Assume that the second trick is won by E-W. Each card is placed on top of the first card, but slightly to the right again, and pointing E-W.

So, each player can see at a glance who won the first, second, third trick - up to the thirteenth trick.

The mnemonist can make use of that knowledge. There’s no need to work through the loci to determine which side won the fourth trick. If it’s pointing N-S, then it must have been won by EITHER N or S. Of course, that leaves the problem of which player played which card - which is one of the purposes of this thread.

Thanks.

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I apologise if I missed something, but why would you need to remember all four cards? When I play, I naturally remember what I have and the dummies hand is on the table long enough for everyone to see, so its only useful for me to remember what the other two have played.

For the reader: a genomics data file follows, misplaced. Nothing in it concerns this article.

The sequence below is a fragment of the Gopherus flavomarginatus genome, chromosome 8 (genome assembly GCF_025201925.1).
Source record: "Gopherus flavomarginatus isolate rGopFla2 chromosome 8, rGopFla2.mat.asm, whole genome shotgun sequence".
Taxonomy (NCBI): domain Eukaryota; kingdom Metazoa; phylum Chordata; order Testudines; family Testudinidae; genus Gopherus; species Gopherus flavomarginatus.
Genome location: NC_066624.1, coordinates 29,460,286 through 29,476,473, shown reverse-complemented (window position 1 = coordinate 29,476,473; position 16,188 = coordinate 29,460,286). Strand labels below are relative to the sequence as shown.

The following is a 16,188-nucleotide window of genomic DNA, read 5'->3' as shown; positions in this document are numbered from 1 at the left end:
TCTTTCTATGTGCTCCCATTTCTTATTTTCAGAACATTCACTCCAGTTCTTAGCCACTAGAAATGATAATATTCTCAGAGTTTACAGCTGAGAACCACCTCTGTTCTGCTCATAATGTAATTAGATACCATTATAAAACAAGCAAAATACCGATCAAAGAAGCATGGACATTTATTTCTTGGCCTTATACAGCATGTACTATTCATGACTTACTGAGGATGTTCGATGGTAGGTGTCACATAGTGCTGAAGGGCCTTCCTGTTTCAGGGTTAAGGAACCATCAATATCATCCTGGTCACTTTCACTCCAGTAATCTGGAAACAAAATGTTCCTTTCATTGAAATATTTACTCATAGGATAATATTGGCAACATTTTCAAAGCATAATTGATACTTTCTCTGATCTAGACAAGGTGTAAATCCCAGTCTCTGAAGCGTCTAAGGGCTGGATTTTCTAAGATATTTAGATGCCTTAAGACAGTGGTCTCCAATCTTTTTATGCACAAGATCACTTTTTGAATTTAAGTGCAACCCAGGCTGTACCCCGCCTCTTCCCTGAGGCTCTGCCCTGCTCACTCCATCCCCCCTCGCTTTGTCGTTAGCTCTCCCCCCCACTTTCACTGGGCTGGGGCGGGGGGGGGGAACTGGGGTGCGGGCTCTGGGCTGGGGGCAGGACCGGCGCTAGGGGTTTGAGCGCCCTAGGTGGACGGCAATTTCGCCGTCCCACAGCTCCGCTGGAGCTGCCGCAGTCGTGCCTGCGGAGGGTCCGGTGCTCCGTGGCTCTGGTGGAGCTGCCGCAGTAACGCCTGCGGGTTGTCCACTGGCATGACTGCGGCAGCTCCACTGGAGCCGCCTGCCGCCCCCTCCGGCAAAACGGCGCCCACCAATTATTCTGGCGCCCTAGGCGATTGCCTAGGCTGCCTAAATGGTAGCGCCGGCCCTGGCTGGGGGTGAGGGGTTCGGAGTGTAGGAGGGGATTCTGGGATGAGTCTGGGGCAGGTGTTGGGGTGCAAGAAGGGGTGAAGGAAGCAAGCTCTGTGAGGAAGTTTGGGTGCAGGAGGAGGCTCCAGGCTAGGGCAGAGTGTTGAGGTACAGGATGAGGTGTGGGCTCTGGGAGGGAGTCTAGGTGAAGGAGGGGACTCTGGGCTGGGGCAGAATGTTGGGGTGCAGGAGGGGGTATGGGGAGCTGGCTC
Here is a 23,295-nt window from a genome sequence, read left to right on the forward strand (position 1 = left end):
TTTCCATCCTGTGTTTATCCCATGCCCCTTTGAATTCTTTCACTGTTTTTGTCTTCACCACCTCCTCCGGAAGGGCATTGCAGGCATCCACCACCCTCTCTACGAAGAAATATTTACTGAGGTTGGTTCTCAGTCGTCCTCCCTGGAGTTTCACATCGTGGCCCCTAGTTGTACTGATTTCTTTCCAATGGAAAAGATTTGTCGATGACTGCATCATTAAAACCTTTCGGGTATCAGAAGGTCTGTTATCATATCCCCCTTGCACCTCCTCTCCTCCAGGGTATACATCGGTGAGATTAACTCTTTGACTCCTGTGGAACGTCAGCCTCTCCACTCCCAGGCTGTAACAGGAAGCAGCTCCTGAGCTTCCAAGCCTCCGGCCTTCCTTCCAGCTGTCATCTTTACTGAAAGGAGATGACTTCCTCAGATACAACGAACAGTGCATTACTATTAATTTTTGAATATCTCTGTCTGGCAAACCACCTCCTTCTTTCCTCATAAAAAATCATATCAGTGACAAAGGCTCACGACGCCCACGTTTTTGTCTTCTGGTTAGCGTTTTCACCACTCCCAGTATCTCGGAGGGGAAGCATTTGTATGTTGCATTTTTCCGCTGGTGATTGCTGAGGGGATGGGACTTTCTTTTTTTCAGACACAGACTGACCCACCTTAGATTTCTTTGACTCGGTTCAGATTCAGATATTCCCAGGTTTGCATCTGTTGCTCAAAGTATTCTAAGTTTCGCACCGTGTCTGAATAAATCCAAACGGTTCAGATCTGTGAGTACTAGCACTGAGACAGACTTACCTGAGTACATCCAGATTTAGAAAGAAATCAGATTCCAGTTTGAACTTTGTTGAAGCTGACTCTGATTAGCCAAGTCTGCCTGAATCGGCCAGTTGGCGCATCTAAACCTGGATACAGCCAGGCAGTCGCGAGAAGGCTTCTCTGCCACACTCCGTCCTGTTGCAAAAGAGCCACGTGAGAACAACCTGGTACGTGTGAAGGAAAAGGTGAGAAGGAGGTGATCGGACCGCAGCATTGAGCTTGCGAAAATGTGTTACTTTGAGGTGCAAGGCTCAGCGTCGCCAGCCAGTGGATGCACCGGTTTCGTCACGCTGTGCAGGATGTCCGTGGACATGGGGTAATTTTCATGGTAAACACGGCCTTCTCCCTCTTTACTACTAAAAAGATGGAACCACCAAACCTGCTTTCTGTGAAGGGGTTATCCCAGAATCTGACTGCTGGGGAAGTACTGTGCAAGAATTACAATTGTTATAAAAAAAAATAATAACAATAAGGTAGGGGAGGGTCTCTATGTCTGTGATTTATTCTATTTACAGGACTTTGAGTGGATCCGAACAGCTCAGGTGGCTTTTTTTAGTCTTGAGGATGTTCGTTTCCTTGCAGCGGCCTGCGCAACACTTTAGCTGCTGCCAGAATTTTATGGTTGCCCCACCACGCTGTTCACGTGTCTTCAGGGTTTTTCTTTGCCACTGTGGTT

But perhaps you cant remember what you yourself and the dummy have ? If so, I would go with one card per location since I have the time and can even use the players themselves as P.

But In my experience playing bridge, I really just need to remember 26 cards, Im good enough to remember mine and dummies. Two different palaces one for each player one card per location. 11 locations per palace (no need for the last ones the 12th hand giving you the last) and voila!

But trial and error will give you the right way for you of course!

Fun game!!!

All good comments. Thanks.
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Can you explain how that would work please.
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That’s the kind of gold nuggets that I’ve been panning for. I was thinking of a single palace, so I was trying to figure out how different players would fit into one palace.
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Good thinking :grin:

Thanks.